\begin{equation} \left( \begin{array}{c} \widetilde a_0^T \\ \hline \widetilde a_1^T \\ \hline \vdots \\ \hline \widetilde a_{m-1}^T \end{array} \right) x = \left( \begin{array}{c} (\widetilde a_0^T) \times ( x )\\ \hline (\widetilde a_1^T) \times ( x ) \\ \hline \vdots \\ \hline ( \widetilde a_{m-1}^T ) \times ( x ) \end{array} \right) \label{rowpartition-mv2}\tag{1.3.2} \end{equation}

with the change that in (1.3.1) the multiplication with numbers commutes while in (1.3.1) the multiplication does not (in general) commute:

\begin{equation*} (-2) \times (-1) = (-1) \times (-2) \end{equation*}

but, in general,

\begin{equation*} \widetilde a_{i}^T x \neq x \widetilde a_i^T. \end{equation*}

Indeed, $\widetilde a_i^T x$ is a dot product (inner product) while we will later be reminded that $x \widetilde a_i^T$ is an outerproduct of vectors $\widetilde a_i$ and $x \text{.}$

If we then expose the individual elements of $A$ and $y$ we get

\begin{equation*} \begin{array}{l} \left( \begin{array}{c} \psi_0 \\ \psi_1 \\ \vdots \\ \psi_{m-1} \end{array}\right) \\ ~~~:= \left( \begin{array}{c @{~} c @{~} c @{~} c @{~} c @{~} c @{~} c @{~} c @{~} c @{~} c @{~} c} \alpha_{0,0} \amp \chi_0 \amp + \amp \alpha_{0,1} \amp \chi_1 \amp + \amp \cdots \amp \alpha_{0,n-1} \amp \chi_{n-1} \amp+ \amp \psi_0 \\ \alpha_{1,0} \amp \chi_0 \amp + \amp \alpha_{1,1} \amp \chi_1 \amp + \amp \cdots \amp \alpha_{1,n-1} \amp \chi_{n-1} \amp + \amp \psi_1 \\ \amp\amp\amp\amp\amp\vdots\amp\amp\amp \\ \alpha_{m-1,0} \amp \chi_0 \amp + \amp \alpha_{m-1,1} \amp \chi_1 \amp + \amp \cdots \amp \alpha_{m-1,n-1} \amp \chi_{n-1} \amp + \amp \psi_{m-1} \end{array} \right) \\ \end{array} \end{equation*}

This discussion explains the IJ loop for computing $y := A x + y \text{:}$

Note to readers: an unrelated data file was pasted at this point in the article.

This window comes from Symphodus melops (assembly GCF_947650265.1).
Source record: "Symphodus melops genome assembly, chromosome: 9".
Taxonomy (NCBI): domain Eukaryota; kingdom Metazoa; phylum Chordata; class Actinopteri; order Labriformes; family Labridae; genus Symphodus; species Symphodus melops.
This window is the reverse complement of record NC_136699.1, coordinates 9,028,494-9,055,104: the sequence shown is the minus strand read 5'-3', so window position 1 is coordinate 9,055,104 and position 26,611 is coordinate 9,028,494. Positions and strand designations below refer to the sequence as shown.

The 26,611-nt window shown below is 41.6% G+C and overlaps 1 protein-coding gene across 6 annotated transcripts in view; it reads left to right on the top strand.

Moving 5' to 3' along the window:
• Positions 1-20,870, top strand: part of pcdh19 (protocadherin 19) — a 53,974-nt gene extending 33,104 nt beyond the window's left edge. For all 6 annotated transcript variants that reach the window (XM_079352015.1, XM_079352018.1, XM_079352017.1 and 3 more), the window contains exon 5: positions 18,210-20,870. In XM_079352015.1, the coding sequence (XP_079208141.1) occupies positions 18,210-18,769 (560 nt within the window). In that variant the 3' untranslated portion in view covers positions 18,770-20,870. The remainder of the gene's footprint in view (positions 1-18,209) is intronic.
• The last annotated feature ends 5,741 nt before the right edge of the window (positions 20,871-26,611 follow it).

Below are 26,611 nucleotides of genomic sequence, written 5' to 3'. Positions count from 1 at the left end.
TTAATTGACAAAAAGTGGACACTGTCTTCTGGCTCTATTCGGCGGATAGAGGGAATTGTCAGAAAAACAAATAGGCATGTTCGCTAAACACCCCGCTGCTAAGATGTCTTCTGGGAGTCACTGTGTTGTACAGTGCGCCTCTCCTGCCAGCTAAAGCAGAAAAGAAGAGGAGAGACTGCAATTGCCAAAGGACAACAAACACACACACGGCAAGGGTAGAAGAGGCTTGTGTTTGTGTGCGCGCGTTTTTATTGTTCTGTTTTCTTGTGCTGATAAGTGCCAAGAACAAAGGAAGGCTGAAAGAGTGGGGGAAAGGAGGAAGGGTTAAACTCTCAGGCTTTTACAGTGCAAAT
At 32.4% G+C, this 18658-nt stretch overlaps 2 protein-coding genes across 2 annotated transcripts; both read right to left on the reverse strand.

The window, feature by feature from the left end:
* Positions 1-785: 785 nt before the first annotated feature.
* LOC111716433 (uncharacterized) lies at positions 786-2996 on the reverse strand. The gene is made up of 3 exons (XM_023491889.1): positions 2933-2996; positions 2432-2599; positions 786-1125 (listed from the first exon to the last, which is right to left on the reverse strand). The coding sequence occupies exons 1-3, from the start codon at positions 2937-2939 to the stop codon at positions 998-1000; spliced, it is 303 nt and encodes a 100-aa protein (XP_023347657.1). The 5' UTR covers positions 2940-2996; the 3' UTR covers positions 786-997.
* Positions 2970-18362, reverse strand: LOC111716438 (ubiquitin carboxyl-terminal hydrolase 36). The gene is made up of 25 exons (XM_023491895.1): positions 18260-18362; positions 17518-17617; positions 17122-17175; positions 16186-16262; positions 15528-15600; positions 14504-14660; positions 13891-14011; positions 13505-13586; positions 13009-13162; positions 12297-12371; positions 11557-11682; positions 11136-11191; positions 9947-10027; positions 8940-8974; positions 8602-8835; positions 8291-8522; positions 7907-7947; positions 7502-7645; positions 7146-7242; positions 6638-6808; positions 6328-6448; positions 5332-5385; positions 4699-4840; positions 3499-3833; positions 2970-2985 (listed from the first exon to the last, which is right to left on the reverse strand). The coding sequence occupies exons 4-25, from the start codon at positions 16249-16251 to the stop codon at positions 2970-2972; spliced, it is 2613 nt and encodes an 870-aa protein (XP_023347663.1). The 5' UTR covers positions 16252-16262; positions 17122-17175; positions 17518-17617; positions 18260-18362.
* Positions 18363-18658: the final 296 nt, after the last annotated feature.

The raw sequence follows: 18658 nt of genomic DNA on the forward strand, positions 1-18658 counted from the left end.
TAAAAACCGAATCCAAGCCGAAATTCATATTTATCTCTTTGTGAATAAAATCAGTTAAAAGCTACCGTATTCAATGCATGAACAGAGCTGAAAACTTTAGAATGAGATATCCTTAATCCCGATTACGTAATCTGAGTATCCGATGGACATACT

\begin{equation*} \begin{array}{l} {\bf for~} i := 0, \ldots , m-1 \\[0.05in] ~~~ \left. \begin{array}{l} {\bf for~} j := 0, \ldots , n-1 \\ ~~~ ~~~ \psi_i := \alpha_{i,j} \chi_{j} + \psi_i \\ {\bf end} \end{array} \right\} ~~~ \psi_i := \widetilde a_i^T x + \psi_i \\[0.1in] {\bf end} \end{array} \end{equation*}

where we notice that again the $i$ index ranges over the rows of the matrix and $j$ index ranges over the columns of the matrix.

###### Homework1.3.3.2.

In directory Assignments/Week1/C complete the implementation of matrix-vector multiplication in terms of dot operations

#define alpha( i,j ) A[ (j)*ldA + i ]   // map alpha( i,j ) to array A
#define chi( i )  x[ (i)*incx ]            // map chi( i )  to array x
#define psi( i )  y[ (i)*incy ]            // map psi( i )  to array y

void Dots( int, const double *, int, const double *, int, double * );

void MyGemv( int m, int n, double *A, int ldA,
double *x, int incx, double *y, int incy )
{
for ( int i=0; i<m; i++ )
Dots(   ,      ,     ,     ,    ,      );
}


in file Assignments/Week1/C/Gemv_I_Dots.c. You can test it by executing

make I_Dots


Upon completion, this should print
It appears all is well

Admittedly, this is a very incomplete test of the routine. However, it doesn't play much of a role in the course, so we choose to be sloppy.

###### Remark1.3.4.

The file name Gemv_I_Dots.c can be decoded as follows:

• The Gemv stands for "GEneral Matrix-Vector multiplication."

• The I indicates a loop indexed by $i$ (a loop over rows of the matrix).

• The Dots indicates that the operation performed in the body of the loop is a dot product (hence the Dot) with the result added to a scalar (hence the s).